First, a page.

An espresso sits on a newspaper, seen from above

It’s a rainy spring week here in Michigan, as Easter approaches (I’d forgotten) and my soccer rec league begins (I’m so unfit).

In terms of coffee there’s not a whole lot going on, as the industry exhales after last weekend’s Specialty Coffee Expo in Boston. There’s a couple of good summaries of the expo and the earlier and more science-based Re:co Symposium listed at the bottom under What to Read, if you’d like to find out what went on.

If not, let’s get going with the news.

Citing Cultural Appropriation, Kickapoo Coffee to Change Name - via Daily Coffee News

Kickapoo Coffee, the 14 year old roaster based in Viroqua, Wisconsin, has announced that it is changing its name. Citing cultural appropriation, the company says it will stop using Kickapoo, the name of a river in the region but is also a name for the Algonquin-speaking Native American and Indigenous Mexican people of the Kickapoo Nation, early next year.

According to Kickapoo Coffee Co-Founder and Co-Owner TJ Semanchin, “By using Kickapoo, we claimed a name that was never ours to take. The decision to use the name, and to continue to roast under it, was an act of appropriation.”

Currently, three Kickapoo tribes are federally recognized in the US—in Kansas, Oklahoma and Texas—and there are also indigenous Kickapoo people in parts of Mexico.

The company says it will release new branding in early 2020, after reaching out to the three Kickapoo tribes to apologize for using the name. According to the company’s release, they had not been aware of the existence of the tribes, and upon contacting them found out that they were also not aware of Kickapoo Coffee. Although, as Daily Coffee News points out, some light googling would quickly have cleared that up.

All in all, it’s refreshing to see a company so openly admit wrongdoing, even if it was unintentional, and pledge to grow and change. More of this sort of thing, please.

Read the full story here.

Health check: can caffeine improve your exercise performance? via The Conversation

The answer, it turns out, is yes. Well, a bit.

According to a recent umbrella review, which summarized all meta-analyses exploring the effects of caffeine on exercise , sports performance following caffeine intake improved between two and 16 percent.

A cup of black coffee and a glass of iced coffee sit on a table, seen from above.

While the 16 percent was an outlier, reserved for those most sensitive to caffeine, a more usual range was between two and six percent for the average person. And while that might not sound like a lot, for professionals and those who take exercise so seriously that they buy those $100 running shoes with the weird toes, that six percent can make all the difference.

Caffeine was found to enhance the ability to run further for longer, as well as lift more weight if you’re into that sort of thing. 300 primary studies were, well, studied for this research, with more than 4,800 participants in total.

In the end, this research is mostly just something I can show people next time they question why I’m chugging a cold brew before my rec league soccer match. And, as someone who is rather sensitive to caffeine at the best of times, I’m looking forward to gaining that 16 percent edge on my opponent.


Read the full story here.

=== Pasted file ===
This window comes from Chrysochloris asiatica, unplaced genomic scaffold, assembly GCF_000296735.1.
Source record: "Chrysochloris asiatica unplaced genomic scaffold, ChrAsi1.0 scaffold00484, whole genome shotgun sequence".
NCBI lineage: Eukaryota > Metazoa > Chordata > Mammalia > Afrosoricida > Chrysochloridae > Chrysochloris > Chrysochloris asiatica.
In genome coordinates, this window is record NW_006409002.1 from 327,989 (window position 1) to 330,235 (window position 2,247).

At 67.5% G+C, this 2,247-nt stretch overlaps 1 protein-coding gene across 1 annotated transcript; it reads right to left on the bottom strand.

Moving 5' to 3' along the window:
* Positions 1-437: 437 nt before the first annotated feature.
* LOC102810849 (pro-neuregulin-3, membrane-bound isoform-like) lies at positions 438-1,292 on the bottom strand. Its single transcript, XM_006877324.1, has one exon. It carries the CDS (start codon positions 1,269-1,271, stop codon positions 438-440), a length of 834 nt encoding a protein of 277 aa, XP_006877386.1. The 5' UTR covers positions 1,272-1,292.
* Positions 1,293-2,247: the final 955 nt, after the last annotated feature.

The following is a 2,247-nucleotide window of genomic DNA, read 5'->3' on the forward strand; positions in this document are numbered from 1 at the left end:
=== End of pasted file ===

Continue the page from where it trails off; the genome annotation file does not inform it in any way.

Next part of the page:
Nestlé, Okinawa Soccer Team Set for Coffee Cultivation - via

Speaking of soccer and coffee, this is a faintly strange story wherein Nestlé (ugh) has partnered with Okinawa SV, who play in Japan’s Kyushu League, to grow coffee for some reason.

Ripe coffee cherries on a branch

According to the (extremely brief) report, it is part of Nestlé Japan’s “campaign to support coffee farmers all over the world, in preparation for rising demand for coffee, associated with improvements in the economic level of emerging countries.”

Nestlé will apparently supply Arabica plants for free, and the Okinawa SV players will cultivate and harvest the coffee on a farm in the city of Nago, presumably in between training and playing matches.

Why? For the players “to grow as people and as soccer players, through contacts with local people," according to Okinawa SV head coach and CEO Naohiro Takahara.

What does it all mean? Absolutely no idea, but this is the sort of nonsensical coffee news that gives this weekly roundup life, so I’m going with it.

Read the full story here.

Jooyeon Jeon Of South Korea Is The 2019 World Barista Champion - via Sprudge

The World Barista Championship happened last weekend, after this roundup went to press*, and 2019’s winner is Jooyeon Jeon of Momos Coffee in Busan, South Korea.

For a full explanation of her routine it’s worth reading the whole piece on Sprudge, as it’s very in-depth and technical, but to summarize: Jeon’s final performance was “one of the most memorable routines to ever grace the World Barista Championship stage” according to Sprudge’s reporter.

Says it all, really.

*I hit “save & publish”, but that doesn’t sound as cool.

Read the full story here.

Is coffee good for you?

I guess if you exercise it is?

Well, between two and six percent good for you.

Every little helps.

A man sits on a park bench reading a newspaper

What to read

The Very Best Of The 2019 Re:Co Symposium by RJ Joseph

The Lit List: Michelle Johnson’s Favorite Moments From SCA 2019 by Michelle Johnson

How Colombian Coffee Producers Are Experimenting With Processing by Alejandra Muñoz Hernandez

Central American Farmers Head To The U.S., Fleeing Climate Change by Kirk Semple

Until next week, drink good coffee. Then lift some weights?

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